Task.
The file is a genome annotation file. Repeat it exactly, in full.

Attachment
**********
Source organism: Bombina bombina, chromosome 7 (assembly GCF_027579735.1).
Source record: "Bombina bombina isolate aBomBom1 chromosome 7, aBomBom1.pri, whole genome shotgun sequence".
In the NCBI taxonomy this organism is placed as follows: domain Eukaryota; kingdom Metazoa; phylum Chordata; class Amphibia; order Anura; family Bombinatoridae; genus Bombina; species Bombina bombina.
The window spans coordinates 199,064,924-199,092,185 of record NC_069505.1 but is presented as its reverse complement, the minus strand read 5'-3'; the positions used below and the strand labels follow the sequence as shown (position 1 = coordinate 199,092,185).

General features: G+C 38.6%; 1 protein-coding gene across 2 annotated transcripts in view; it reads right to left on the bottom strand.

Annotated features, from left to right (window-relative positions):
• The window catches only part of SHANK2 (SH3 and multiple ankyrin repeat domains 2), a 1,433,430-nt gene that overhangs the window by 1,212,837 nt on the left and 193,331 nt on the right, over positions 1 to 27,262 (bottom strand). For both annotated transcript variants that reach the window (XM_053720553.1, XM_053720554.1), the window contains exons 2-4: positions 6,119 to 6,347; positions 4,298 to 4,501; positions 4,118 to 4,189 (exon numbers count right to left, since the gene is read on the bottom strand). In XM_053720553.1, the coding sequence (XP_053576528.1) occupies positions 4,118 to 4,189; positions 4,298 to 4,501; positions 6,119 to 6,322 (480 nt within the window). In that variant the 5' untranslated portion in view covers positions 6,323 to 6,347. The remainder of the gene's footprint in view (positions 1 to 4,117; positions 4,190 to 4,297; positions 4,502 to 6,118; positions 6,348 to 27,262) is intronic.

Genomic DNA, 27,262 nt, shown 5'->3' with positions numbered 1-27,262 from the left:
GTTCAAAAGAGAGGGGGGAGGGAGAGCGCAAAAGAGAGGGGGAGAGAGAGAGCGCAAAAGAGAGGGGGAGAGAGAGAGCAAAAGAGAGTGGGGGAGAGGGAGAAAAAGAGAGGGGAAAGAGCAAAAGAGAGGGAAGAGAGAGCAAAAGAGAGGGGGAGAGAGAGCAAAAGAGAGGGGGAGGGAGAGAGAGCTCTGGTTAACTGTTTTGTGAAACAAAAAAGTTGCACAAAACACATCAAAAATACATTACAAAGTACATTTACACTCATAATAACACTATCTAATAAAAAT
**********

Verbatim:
Source organism: Bombina bombina, chromosome 7 (assembly GCF_027579735.1).
Source record: "Bombina bombina isolate aBomBom1 chromosome 7, aBomBom1.pri, whole genome shotgun sequence".
In the NCBI taxonomy this organism is placed as follows: domain Eukaryota; kingdom Metazoa; phylum Chordata; class Amphibia; order Anura; family Bombinatoridae; genus Bombina; species Bombina bombina.
The window spans coordinates 199,064,924-199,092,185 of record NC_069505.1 but is presented as its reverse complement, the minus strand read 5'-3'; the positions used below and the strand labels follow the sequence as shown (position 1 = coordinate 199,092,185).

General features: G+C 38.6%; 1 protein-coding gene across 2 annotated transcripts in view; it reads right to left on the bottom strand.

Annotated features, from left to right (window-relative positions):
• The window catches only part of SHANK2 (SH3 and multiple ankyrin repeat domains 2), a 1,433,430-nt gene that overhangs the window by 1,212,837 nt on the left and 193,331 nt on the right, over positions 1 to 27,262 (bottom strand). For both annotated transcript variants that reach the window (XM_053720553.1, XM_053720554.1), the window contains exons 2-4: positions 6,119 to 6,347; positions 4,298 to 4,501; positions 4,118 to 4,189 (exon numbers count right to left, since the gene is read on the bottom strand). In XM_053720553.1, the coding sequence (XP_053576528.1) occupies positions 4,118 to 4,189; positions 4,298 to 4,501; positions 6,119 to 6,322 (480 nt within the window). In that variant the 5' untranslated portion in view covers positions 6,323 to 6,347. The remainder of the gene's footprint in view (positions 1 to 4,117; positions 4,190 to 4,297; positions 4,502 to 6,118; positions 6,348 to 27,262) is intronic.

Genomic DNA, 27,262 nt, shown 5'->3' with positions numbered 1-27,262 from the left:
GTTCAAAAGAGAGGGGGGAGGGAGAGCGCAAAAGAGAGGGGGAGAGAGAGAGCGCAAAAGAGAGGGGGAGAGAGAGAGCAAAAGAGAGTGGGGGAGAGGGAGAAAAAGAGAGGGGAAAGAGCAAAAGAGAGGGAAGAGAGAGCAAAAGAGAGGGGGAGAGAGAGCAAAAGAGAGGGGGAGGGAGAGAGAGCTCTGGTTAACTGTTTTGTGAAACAAAAAAGTTGCACAAAACACATCAAAAATACATTACAAAGTACATTTACACTCATAATAACACTATCTAATAAAAAT